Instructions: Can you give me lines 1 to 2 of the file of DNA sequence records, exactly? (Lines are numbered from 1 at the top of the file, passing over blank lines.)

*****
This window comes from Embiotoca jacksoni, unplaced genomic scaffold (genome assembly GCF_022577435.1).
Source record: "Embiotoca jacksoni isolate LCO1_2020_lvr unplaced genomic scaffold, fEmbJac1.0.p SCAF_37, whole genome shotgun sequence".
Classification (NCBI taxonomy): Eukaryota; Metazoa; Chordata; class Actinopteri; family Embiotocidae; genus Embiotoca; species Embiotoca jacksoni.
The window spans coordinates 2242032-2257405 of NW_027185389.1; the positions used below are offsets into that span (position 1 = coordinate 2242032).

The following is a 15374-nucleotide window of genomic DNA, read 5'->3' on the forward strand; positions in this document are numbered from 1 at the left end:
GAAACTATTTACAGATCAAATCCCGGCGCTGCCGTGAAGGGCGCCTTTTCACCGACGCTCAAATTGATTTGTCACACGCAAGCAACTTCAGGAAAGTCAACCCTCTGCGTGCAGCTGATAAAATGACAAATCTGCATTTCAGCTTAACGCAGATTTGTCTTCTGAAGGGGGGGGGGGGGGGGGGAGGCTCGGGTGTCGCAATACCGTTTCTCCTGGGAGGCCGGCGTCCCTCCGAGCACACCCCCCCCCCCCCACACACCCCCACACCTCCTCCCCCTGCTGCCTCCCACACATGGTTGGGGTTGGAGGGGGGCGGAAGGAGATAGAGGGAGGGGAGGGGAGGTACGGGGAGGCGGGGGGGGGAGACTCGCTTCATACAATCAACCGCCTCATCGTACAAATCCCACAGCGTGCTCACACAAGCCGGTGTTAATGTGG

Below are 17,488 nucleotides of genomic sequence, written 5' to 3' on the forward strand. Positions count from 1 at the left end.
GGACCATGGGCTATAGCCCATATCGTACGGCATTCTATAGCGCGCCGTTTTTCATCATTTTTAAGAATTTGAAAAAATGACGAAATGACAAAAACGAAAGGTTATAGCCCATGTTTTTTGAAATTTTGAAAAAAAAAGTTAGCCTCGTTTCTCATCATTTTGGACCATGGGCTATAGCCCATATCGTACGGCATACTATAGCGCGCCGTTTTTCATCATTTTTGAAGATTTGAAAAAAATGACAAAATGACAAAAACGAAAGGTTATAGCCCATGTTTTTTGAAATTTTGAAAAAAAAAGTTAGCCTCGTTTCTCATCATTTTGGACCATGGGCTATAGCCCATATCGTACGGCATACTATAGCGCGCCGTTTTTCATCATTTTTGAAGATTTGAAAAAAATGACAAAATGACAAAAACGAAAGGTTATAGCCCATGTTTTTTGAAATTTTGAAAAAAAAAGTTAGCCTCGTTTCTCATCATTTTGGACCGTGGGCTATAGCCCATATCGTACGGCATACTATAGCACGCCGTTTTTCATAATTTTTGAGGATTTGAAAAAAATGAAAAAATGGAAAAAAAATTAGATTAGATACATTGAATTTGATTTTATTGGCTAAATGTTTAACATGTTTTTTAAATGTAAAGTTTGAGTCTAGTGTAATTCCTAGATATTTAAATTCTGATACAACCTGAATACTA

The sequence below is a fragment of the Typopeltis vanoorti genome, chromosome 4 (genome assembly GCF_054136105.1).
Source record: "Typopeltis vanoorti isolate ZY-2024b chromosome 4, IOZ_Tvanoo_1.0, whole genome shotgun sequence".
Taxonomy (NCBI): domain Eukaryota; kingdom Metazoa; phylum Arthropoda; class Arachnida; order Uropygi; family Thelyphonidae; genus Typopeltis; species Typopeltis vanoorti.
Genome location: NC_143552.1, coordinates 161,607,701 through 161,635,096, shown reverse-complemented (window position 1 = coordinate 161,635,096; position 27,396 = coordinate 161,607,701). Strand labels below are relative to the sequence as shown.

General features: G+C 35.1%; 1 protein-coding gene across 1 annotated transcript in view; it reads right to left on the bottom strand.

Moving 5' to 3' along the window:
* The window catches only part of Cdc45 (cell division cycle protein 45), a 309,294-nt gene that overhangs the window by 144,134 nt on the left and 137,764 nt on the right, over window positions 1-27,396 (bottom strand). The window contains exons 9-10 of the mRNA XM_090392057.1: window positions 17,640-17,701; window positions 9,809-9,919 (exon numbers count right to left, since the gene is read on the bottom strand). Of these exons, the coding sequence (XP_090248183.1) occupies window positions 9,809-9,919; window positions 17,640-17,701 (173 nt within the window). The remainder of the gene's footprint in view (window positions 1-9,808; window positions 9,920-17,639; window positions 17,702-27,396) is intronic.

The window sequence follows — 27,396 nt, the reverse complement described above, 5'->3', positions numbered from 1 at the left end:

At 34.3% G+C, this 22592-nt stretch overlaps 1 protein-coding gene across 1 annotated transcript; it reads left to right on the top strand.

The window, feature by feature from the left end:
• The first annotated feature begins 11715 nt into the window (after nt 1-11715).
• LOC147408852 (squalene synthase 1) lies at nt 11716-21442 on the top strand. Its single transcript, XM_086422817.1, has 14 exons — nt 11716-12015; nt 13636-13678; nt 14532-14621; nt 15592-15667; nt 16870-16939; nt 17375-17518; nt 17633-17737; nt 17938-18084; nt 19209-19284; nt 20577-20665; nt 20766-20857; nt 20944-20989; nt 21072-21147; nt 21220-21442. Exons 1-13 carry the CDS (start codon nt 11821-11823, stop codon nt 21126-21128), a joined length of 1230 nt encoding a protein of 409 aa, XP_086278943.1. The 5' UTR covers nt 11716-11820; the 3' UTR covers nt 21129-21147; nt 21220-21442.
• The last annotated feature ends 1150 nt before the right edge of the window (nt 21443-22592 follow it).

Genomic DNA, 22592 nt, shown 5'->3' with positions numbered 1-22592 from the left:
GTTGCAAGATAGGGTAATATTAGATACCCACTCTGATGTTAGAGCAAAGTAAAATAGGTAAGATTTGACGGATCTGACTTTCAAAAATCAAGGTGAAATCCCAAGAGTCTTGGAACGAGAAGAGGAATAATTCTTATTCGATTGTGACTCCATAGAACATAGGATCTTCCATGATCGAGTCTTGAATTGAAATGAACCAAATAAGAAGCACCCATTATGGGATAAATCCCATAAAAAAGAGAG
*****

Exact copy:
This window comes from Embiotoca jacksoni, unplaced genomic scaffold (genome assembly GCF_022577435.1).
Source record: "Embiotoca jacksoni isolate LCO1_2020_lvr unplaced genomic scaffold, fEmbJac1.0.p SCAF_37, whole genome shotgun sequence".